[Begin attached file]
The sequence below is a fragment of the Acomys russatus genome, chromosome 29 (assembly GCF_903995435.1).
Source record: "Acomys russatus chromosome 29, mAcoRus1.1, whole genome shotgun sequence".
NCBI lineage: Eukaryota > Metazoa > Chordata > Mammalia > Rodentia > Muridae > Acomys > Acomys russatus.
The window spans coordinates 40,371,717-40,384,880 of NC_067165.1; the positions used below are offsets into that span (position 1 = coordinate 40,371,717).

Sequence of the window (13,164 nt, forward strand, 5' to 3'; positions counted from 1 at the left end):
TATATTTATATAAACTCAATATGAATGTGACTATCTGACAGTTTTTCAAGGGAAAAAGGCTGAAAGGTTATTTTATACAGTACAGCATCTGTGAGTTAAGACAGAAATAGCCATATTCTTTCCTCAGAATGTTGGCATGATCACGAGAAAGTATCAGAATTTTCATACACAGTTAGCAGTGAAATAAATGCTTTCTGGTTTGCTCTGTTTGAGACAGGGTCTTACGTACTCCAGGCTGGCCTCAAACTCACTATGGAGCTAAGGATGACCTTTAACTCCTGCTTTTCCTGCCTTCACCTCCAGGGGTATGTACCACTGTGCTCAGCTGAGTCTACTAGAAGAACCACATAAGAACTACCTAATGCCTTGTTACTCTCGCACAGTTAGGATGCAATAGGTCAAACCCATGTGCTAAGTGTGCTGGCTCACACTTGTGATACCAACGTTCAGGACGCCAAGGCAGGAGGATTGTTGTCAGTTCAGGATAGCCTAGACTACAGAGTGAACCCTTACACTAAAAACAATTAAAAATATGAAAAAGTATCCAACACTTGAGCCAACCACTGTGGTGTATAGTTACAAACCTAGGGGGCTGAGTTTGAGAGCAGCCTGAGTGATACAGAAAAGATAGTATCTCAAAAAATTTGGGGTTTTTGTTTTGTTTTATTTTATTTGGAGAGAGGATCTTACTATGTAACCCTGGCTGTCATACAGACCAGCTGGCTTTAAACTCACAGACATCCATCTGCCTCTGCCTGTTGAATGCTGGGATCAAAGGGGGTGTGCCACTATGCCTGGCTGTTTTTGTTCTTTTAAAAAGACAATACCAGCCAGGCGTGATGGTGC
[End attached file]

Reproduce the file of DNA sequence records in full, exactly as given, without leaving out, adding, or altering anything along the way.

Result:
The sequence below is a fragment of the Acomys russatus genome, chromosome 29 (assembly GCF_903995435.1).
Source record: "Acomys russatus chromosome 29, mAcoRus1.1, whole genome shotgun sequence".
NCBI lineage: Eukaryota > Metazoa > Chordata > Mammalia > Rodentia > Muridae > Acomys > Acomys russatus.
The window spans coordinates 40,371,717-40,384,880 of NC_067165.1; the positions used below are offsets into that span (position 1 = coordinate 40,371,717).

Sequence of the window (13,164 nt, forward strand, 5' to 3'; positions counted from 1 at the left end):
TATATTTATATAAACTCAATATGAATGTGACTATCTGACAGTTTTTCAAGGGAAAAAGGCTGAAAGGTTATTTTATACAGTACAGCATCTGTGAGTTAAGACAGAAATAGCCATATTCTTTCCTCAGAATGTTGGCATGATCACGAGAAAGTATCAGAATTTTCATACACAGTTAGCAGTGAAATAAATGCTTTCTGGTTTGCTCTGTTTGAGACAGGGTCTTACGTACTCCAGGCTGGCCTCAAACTCACTATGGAGCTAAGGATGACCTTTAACTCCTGCTTTTCCTGCCTTCACCTCCAGGGGTATGTACCACTGTGCTCAGCTGAGTCTACTAGAAGAACCACATAAGAACTACCTAATGCCTTGTTACTCTCGCACAGTTAGGATGCAATAGGTCAAACCCATGTGCTAAGTGTGCTGGCTCACACTTGTGATACCAACGTTCAGGACGCCAAGGCAGGAGGATTGTTGTCAGTTCAGGATAGCCTAGACTACAGAGTGAACCCTTACACTAAAAACAATTAAAAATATGAAAAAGTATCCAACACTTGAGCCAACCACTGTGGTGTATAGTTACAAACCTAGGGGGCTGAGTTTGAGAGCAGCCTGAGTGATACAGAAAAGATAGTATCTCAAAAAATTTGGGGTTTTTGTTTTGTTTTATTTTATTTGGAGAGAGGATCTTACTATGTAACCCTGGCTGTCATACAGACCAGCTGGCTTTAAACTCACAGACATCCATCTGCCTCTGCCTGTTGAATGCTGGGATCAAAGGGGGTGTGCCACTATGCCTGGCTGTTTTTGTTCTTTTAAAAAGACAATACCAGCCAGGCGTGATGGTGC